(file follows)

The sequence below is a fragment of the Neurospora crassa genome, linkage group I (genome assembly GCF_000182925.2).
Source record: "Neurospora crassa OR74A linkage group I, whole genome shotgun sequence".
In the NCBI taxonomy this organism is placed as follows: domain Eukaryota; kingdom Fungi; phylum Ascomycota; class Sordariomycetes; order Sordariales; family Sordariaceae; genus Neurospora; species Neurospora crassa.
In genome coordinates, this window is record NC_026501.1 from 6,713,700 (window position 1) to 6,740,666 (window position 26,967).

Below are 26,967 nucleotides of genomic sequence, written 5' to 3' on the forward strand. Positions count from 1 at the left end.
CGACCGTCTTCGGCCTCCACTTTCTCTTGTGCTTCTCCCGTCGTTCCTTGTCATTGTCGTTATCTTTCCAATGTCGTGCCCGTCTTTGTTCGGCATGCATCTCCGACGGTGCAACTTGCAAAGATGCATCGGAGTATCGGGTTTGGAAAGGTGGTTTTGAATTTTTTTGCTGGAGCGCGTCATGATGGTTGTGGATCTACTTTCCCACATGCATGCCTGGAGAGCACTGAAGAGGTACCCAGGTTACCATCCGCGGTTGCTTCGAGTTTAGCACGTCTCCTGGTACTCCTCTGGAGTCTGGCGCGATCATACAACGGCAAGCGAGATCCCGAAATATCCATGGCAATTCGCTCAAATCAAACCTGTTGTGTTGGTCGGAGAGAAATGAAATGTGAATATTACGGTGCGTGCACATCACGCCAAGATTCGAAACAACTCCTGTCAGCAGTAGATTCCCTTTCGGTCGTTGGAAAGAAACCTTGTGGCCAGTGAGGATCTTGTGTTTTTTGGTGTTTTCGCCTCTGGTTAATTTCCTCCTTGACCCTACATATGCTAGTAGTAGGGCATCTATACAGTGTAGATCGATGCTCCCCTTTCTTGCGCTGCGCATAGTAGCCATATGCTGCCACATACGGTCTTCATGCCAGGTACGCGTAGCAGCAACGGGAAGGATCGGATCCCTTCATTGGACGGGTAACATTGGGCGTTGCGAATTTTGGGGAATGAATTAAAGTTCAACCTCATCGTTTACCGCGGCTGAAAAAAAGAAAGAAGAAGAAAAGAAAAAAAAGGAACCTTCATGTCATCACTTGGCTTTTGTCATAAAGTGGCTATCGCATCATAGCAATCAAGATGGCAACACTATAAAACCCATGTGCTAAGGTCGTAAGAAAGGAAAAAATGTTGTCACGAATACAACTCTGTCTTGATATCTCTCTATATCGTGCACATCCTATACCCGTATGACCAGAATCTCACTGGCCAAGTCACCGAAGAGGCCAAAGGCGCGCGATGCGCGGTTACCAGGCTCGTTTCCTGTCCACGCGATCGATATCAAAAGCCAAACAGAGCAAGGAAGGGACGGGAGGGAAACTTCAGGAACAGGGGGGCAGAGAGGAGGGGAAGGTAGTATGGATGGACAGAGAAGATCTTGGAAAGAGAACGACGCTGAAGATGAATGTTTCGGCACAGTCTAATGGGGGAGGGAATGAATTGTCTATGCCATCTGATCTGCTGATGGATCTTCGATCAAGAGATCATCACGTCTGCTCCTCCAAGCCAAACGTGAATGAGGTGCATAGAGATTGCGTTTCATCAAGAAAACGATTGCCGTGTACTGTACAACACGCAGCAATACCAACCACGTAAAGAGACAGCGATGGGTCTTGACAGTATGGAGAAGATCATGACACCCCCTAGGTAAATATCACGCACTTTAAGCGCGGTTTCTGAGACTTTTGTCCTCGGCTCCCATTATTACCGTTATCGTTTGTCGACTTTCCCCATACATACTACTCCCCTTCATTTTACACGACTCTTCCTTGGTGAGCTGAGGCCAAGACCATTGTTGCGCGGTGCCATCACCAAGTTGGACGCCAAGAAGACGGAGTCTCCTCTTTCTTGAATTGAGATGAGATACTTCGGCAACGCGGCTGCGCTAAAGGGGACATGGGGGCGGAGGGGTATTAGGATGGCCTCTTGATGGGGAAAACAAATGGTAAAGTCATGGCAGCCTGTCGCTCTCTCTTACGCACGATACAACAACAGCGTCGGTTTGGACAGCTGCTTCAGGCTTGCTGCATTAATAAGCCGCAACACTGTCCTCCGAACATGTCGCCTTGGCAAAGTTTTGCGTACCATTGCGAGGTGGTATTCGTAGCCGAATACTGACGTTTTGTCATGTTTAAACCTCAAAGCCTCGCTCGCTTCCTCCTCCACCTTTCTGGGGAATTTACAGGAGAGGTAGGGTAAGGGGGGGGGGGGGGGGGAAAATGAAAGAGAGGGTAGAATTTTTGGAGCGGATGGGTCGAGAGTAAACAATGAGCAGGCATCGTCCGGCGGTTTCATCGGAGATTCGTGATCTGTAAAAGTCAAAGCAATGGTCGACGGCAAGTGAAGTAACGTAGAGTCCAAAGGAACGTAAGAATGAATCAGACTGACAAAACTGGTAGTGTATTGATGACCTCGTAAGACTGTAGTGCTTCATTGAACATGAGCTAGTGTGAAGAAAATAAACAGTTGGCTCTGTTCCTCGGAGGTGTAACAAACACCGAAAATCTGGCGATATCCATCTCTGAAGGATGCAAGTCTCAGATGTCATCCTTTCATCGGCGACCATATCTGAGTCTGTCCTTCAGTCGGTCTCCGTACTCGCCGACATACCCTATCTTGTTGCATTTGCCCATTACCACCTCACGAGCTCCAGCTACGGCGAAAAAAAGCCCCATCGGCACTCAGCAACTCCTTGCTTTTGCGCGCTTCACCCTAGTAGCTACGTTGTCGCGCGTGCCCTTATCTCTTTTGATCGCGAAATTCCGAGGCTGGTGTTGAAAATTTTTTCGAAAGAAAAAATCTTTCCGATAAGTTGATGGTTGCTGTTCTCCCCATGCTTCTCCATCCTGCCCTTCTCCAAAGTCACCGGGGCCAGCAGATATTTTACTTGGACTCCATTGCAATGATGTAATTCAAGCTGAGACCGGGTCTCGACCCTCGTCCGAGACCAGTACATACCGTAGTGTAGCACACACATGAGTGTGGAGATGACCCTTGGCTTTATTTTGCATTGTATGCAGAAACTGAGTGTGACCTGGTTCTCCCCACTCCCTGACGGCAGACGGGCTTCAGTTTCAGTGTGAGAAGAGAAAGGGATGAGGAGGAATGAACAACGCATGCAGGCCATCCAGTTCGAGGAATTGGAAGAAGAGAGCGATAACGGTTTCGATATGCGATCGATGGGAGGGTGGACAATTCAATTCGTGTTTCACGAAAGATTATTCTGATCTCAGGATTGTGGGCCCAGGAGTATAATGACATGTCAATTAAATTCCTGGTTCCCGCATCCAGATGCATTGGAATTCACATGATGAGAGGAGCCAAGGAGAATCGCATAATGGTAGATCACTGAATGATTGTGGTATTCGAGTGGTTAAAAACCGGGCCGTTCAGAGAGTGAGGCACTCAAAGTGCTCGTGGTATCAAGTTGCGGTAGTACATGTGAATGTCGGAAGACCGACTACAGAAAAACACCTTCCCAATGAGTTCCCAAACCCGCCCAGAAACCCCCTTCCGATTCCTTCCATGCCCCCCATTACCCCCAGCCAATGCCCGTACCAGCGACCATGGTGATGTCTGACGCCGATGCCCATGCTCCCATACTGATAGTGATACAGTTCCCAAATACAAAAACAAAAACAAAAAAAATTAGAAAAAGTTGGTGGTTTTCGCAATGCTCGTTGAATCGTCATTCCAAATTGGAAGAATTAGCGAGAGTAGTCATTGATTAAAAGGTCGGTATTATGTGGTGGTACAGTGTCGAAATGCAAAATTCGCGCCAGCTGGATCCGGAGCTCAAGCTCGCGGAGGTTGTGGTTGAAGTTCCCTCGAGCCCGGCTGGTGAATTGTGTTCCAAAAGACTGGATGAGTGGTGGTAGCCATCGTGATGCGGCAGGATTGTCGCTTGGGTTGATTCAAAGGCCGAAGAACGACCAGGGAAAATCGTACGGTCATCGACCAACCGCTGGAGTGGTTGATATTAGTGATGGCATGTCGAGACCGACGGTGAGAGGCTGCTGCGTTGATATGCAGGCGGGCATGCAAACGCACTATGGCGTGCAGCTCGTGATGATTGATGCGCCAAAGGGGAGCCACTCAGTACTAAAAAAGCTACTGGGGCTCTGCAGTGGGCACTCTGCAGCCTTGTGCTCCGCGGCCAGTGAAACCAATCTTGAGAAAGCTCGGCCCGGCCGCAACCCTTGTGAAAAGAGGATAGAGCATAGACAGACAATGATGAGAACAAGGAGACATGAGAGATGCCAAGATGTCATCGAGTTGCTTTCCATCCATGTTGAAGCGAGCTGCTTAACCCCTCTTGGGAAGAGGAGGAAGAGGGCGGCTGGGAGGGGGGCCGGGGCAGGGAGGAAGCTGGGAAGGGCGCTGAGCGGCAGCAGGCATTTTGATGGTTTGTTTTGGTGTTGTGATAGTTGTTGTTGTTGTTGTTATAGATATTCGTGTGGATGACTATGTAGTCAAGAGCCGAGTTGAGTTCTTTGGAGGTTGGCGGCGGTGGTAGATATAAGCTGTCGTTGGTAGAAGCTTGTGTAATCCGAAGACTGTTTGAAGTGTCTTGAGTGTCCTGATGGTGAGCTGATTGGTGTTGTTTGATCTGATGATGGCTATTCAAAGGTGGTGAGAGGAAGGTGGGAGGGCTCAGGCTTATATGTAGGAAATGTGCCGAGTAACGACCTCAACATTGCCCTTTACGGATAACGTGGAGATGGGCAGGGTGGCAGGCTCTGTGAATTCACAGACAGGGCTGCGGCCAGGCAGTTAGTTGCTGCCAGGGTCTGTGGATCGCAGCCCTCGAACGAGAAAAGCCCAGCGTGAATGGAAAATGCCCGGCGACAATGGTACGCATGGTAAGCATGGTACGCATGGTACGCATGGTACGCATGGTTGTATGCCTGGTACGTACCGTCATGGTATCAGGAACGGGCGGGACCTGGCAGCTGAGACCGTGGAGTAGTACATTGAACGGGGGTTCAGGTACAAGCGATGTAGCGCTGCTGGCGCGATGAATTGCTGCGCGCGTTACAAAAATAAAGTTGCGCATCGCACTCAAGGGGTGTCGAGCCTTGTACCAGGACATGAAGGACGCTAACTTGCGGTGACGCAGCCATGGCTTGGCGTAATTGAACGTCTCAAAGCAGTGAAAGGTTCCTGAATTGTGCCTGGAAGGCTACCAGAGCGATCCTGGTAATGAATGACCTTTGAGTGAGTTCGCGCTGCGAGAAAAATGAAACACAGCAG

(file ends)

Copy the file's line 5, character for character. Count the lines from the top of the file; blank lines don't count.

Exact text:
Below are 26,967 nucleotides of genomic sequence, written 5' to 3' on the forward strand. Positions count from 1 at the left end.